Scoping review

Scoping review methodology was used to provide an initial overview of the available evidence [ 49 ]. The review was pre-registered on the Open Science Framework [ 50 ] and adhered to the Preferred Reporting Items for Systematic Reviews and Meta-Analysis (PRISMA) extension for Scoping Reviews checklist [ 51 ] (Additional File  1 ). The review was designed to integrate four types of literature: (a) qualitative studies reporting on young people’s experiences with PS training; (b) controlled clinical trials testing the efficacy of stand-alone PST; (c) studies examining PS-related concepts as predictors, moderators, or mediators of treatment response within broader therapeutic interventions (e.g., CBT); and (d) clinical practice guidelines (CPGs) for youth depression. In addition, the search strategy included terms designed to identify relevant conceptual articles that are discussed here as part of the introduction [ 52 ].

Search strategy

Five bibliographic databases (APA PsycINFO, CINAHL, Embase, MEDLINE, Web of Science) and the grey literature were systematically searched for (a) empirical studies published from database inception through June 2020, and (b) CPGs published between 2005 and July 2020. Reference lists of key studies were searched manually, and records citing key studies were searched using Google Scholar’s “search within citing articles” function [ 52 ]. The search strategy was designed in collaboration with a research librarian (SB) and combined topic-specific terms defining the target population (e.g., “depression”; “adolescent?”) and intervention (e.g., “problem-solving”) with methodological search filters combining database-specific subject headings (e.g., “randomized controlled trial”) and recommended search terms. The search for CPGs built upon a previous systematic search [ 53 , 54 ], which was updated and expanded to cover additional languages and databases. A multi-pronged grey literature search retrieved records from common grey literature databases and CPG repositories, websites of relevant associations, charities, and government agencies. The search strategy is provided in Additional File  2 .

Inclusion and exclusion criteria

Empirical studies were included if the mean participant age fell within the eligible range of 14 to 24 years, and at least 50% of participants showed above-threshold depressive or emotional symptoms on a validated screening tool. Controlled clinical trials had to compare the efficacy or effectiveness of PST as a free-standing intervention with a control group or waitlist condition. Secondary analyses were considered for their assessment of PS ability as a predictor, moderator, or mediator of treatment response if they reported on data from controlled clinical trials of broader therapy packages. Records were included as CPGs if labelled as practice guidelines, practice parameters, or consensus or expert committee recommendations, or explicitly aimed to develop original clinical guidance [ 53 , 54 ]; and if focused on indicated psychosocial treatments for youth depression (rather than prevention, screening, or pharmacological treatment). Doctoral dissertations were included. Conference abstracts, non-controlled trials, and prevention studies were excluded. Language of publication was restricted to English, French, German, and Spanish.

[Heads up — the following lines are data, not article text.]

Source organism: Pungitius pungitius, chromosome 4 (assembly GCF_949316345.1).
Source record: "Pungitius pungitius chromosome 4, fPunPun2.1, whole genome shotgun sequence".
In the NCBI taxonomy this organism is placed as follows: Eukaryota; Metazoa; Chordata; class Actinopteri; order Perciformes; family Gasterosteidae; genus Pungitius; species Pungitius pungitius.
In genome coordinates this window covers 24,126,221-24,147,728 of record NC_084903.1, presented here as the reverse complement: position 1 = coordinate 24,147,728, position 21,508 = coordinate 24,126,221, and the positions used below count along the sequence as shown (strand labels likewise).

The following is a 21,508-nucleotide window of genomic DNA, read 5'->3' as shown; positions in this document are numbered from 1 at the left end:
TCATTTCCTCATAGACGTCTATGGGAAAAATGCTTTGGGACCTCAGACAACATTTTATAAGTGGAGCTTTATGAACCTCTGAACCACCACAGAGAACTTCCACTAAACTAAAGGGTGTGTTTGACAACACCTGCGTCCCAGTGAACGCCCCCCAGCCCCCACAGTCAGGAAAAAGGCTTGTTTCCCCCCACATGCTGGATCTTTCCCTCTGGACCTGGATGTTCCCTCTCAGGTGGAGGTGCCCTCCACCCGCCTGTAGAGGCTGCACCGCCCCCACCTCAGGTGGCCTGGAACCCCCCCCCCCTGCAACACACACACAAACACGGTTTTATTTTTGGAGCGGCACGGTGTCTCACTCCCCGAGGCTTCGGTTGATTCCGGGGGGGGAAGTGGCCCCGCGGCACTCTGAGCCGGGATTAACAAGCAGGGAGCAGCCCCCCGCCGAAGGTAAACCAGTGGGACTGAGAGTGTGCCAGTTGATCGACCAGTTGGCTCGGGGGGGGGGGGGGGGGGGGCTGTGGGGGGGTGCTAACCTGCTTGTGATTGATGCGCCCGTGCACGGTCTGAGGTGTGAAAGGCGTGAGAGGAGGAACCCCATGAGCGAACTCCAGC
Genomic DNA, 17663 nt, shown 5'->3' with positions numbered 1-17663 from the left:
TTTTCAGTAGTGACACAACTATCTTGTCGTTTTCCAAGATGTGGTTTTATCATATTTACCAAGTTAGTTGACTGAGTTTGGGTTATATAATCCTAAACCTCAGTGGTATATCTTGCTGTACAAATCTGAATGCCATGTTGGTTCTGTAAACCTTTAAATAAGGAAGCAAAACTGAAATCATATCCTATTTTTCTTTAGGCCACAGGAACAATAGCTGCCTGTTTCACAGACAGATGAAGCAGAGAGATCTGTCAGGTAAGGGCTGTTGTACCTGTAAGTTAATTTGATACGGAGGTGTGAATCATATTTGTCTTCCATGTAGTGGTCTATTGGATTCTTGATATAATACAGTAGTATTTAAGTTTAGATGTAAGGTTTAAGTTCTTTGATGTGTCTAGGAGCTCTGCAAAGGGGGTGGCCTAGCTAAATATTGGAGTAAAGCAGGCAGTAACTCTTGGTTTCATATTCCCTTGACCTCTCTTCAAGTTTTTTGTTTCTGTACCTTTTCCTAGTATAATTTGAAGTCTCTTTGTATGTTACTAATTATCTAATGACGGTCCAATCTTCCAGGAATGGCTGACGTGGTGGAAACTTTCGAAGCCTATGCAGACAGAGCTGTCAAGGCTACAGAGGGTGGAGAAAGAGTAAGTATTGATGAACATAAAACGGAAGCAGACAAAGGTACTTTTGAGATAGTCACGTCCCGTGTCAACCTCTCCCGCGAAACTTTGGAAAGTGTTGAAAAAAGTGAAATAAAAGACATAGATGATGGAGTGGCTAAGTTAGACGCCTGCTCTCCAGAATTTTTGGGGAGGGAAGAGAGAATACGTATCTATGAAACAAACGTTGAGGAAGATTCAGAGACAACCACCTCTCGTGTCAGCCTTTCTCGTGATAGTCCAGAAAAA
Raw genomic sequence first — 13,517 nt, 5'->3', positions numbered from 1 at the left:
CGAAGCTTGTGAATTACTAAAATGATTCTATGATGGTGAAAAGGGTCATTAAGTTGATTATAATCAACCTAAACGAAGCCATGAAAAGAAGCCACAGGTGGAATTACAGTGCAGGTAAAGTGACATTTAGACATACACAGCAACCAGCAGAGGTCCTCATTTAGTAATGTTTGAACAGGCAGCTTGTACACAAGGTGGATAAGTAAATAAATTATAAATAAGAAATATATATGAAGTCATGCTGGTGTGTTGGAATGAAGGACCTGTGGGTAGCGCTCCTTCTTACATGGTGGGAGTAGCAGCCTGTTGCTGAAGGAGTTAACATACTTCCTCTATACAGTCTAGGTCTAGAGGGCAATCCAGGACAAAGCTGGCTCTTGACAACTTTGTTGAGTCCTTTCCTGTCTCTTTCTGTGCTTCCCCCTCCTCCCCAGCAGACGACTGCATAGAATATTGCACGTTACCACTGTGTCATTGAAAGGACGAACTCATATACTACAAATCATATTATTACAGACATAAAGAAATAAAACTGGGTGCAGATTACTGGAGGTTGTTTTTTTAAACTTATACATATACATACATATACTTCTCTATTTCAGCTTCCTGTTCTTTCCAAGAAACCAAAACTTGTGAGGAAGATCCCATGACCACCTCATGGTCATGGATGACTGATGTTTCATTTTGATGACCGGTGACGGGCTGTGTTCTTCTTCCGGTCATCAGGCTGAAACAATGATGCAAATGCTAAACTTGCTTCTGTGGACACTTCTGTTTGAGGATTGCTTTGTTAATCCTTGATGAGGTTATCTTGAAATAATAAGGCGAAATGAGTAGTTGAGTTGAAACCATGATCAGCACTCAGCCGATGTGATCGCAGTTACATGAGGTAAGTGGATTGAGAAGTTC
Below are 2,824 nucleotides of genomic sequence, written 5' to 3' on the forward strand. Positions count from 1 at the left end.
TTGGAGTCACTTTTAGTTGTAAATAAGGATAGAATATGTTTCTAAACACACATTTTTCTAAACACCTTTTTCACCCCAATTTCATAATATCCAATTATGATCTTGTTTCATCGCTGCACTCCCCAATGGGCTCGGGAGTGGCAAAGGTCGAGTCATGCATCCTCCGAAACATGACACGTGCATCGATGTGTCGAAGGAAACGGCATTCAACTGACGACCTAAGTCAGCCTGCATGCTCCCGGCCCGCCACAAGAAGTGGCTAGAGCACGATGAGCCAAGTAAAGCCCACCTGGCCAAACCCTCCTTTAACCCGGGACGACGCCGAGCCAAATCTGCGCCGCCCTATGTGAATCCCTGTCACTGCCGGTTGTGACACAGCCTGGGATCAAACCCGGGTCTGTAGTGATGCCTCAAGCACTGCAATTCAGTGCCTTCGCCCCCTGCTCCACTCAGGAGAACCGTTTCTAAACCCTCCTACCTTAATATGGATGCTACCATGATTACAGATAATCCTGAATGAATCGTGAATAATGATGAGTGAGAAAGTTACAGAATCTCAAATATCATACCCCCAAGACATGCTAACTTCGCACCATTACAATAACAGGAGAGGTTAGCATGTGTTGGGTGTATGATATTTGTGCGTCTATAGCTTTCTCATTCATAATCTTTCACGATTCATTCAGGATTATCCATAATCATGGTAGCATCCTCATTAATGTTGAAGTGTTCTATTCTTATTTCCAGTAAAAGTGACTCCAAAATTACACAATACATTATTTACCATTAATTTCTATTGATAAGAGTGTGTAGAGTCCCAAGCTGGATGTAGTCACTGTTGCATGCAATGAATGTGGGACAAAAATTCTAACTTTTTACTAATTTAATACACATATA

All records identified were imported into the EPPI-Reviewer 4.0 review software [ 55 ], and underwent a two-stage screening process (Fig.  2 ). Title and abstract screening was conducted in duplicate for 10% of the identified records, yielding substantial inter-rater agreement ( kappa  = .75 and .86, for empirical studies and CPGs, respectively). Of studies retained for full text screening, 20% were screened in duplicate, yielding substantial agreement ( kappa  = .68 and .71, for empirical studies and CPGs, respectively). Disagreements were resolved through discussion.

figure 2

PRISMA Flow Chart of the Study Selection Process

Data extraction and synthesis

Data were extracted using templates tailored to each literature type (e.g., the Cochrane data collection form for RCTs). Information extracted included: citation details; study design; participant characteristics; and relevant qualitative or quantitative results. Additional information extracted from CPGs included the issuing authority, the target population, the treatment settings to which the guideline applied, and any recommendations in relation to PS training. Data from clinical trials and secondary analyses were extracted in duplicate, and any discrepancies were discussed and resolved. Data synthesis followed a five-step process of data reduction, display, comparison, conclusion drawing, and verification [ 56 ]. Scoping review findings were summarized in narrative format. In addition, effect sizes reported in PST trials for depression severity were entered into an exploratory meta-analysis (see below).